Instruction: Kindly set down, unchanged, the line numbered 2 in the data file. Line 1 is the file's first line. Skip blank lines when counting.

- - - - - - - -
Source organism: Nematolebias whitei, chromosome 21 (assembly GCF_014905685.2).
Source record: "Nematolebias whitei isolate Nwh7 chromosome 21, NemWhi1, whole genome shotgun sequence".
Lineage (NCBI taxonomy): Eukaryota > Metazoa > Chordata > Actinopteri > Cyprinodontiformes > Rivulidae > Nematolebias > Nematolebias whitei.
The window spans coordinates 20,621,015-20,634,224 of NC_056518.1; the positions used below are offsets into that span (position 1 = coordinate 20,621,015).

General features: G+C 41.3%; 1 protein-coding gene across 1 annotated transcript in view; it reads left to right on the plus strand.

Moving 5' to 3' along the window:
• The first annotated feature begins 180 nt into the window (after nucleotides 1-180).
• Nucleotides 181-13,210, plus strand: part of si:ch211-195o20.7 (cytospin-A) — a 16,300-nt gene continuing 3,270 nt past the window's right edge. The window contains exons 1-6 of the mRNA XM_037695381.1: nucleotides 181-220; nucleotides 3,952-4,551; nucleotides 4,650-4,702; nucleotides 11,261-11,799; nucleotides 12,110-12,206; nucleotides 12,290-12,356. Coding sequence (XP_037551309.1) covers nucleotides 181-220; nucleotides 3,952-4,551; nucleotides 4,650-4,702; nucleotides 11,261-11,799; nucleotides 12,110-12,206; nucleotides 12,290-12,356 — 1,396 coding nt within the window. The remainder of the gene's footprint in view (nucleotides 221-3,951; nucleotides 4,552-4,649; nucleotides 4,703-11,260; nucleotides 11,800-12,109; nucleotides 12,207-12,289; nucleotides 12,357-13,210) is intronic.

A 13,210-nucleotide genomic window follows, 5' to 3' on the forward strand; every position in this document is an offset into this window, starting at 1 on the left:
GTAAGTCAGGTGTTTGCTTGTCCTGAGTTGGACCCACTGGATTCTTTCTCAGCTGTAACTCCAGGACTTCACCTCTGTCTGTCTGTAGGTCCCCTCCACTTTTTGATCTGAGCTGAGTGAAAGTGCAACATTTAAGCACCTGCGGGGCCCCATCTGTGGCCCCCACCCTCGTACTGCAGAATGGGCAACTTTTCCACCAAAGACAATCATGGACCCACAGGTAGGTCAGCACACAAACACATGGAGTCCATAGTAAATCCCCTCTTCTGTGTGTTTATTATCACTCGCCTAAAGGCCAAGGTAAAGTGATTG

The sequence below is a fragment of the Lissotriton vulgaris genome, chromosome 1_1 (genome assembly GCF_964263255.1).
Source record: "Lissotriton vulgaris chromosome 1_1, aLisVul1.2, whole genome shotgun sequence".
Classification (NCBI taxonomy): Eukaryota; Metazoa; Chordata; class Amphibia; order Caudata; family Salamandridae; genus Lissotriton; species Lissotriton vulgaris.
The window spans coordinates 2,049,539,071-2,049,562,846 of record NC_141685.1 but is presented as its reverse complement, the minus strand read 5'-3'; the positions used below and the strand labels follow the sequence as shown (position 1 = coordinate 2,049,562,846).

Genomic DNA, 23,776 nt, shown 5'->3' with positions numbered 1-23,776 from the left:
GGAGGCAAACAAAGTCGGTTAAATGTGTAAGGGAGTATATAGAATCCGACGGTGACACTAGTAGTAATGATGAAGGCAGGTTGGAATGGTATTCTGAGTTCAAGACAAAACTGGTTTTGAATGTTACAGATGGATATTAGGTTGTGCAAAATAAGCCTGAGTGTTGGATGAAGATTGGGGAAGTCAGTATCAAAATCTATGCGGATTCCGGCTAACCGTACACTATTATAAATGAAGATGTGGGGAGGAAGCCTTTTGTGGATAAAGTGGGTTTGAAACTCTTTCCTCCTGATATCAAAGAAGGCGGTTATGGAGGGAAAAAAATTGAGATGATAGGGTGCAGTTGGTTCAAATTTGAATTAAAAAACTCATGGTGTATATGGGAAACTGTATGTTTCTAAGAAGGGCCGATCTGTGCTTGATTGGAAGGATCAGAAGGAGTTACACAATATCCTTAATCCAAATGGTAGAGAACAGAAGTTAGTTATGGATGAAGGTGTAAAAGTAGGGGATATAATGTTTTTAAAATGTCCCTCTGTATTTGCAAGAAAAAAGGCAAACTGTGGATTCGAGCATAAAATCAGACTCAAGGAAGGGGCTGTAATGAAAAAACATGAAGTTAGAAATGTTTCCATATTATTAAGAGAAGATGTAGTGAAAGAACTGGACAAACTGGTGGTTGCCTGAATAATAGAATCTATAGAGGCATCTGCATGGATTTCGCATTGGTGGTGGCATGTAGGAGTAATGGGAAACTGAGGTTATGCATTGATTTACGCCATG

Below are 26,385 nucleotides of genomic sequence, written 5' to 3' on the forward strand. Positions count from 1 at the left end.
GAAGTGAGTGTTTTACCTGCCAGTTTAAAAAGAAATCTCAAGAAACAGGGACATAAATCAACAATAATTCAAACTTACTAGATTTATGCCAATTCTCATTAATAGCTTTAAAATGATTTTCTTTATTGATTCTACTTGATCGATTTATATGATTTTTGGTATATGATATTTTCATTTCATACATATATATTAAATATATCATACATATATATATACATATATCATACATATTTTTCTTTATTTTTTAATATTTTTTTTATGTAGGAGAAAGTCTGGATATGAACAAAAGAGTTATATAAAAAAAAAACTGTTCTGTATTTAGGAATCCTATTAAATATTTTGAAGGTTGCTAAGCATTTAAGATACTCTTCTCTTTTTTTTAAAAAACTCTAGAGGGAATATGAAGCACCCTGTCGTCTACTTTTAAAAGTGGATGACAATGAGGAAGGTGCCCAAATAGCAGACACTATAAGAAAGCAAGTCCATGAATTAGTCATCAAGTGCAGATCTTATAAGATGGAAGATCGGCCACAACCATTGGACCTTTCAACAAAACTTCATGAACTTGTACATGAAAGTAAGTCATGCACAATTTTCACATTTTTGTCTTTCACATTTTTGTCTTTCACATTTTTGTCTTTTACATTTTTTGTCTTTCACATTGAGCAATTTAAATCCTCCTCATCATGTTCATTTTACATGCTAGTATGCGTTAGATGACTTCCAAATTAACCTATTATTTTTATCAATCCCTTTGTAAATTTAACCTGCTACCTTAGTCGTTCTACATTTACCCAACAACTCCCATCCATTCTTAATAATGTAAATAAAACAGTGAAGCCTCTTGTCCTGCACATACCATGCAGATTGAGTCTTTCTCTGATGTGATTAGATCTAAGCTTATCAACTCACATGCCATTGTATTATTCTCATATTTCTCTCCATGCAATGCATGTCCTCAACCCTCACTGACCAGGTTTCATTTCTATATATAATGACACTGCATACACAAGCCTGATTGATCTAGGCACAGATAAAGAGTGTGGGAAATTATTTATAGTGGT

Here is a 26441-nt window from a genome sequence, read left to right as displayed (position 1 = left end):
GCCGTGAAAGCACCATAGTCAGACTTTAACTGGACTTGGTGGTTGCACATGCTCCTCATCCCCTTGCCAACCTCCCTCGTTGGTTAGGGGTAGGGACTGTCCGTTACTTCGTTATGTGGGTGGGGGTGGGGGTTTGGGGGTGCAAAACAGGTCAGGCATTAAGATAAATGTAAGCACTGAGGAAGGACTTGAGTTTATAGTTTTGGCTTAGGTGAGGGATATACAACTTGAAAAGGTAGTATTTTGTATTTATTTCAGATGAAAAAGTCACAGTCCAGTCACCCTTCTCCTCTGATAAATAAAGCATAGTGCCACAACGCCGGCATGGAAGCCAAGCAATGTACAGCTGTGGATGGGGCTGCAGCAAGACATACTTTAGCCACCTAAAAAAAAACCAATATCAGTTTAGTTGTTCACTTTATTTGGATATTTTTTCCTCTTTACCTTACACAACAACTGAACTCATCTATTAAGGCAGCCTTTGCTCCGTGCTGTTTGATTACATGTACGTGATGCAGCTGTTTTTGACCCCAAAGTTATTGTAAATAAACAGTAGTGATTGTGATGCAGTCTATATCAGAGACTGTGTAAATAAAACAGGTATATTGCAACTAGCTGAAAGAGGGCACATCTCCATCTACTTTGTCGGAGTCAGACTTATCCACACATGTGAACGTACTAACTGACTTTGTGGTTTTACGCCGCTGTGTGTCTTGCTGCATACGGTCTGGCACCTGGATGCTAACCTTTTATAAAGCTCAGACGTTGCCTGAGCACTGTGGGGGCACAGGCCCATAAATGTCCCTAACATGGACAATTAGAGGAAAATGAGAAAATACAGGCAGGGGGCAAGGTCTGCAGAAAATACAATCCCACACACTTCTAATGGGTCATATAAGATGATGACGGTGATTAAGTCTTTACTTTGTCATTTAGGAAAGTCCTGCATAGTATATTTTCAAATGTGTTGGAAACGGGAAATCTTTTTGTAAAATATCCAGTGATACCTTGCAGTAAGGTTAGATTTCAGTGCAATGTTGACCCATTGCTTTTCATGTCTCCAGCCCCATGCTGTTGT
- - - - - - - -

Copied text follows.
Source record: "Nematolebias whitei isolate Nwh7 chromosome 21, NemWhi1, whole genome shotgun sequence".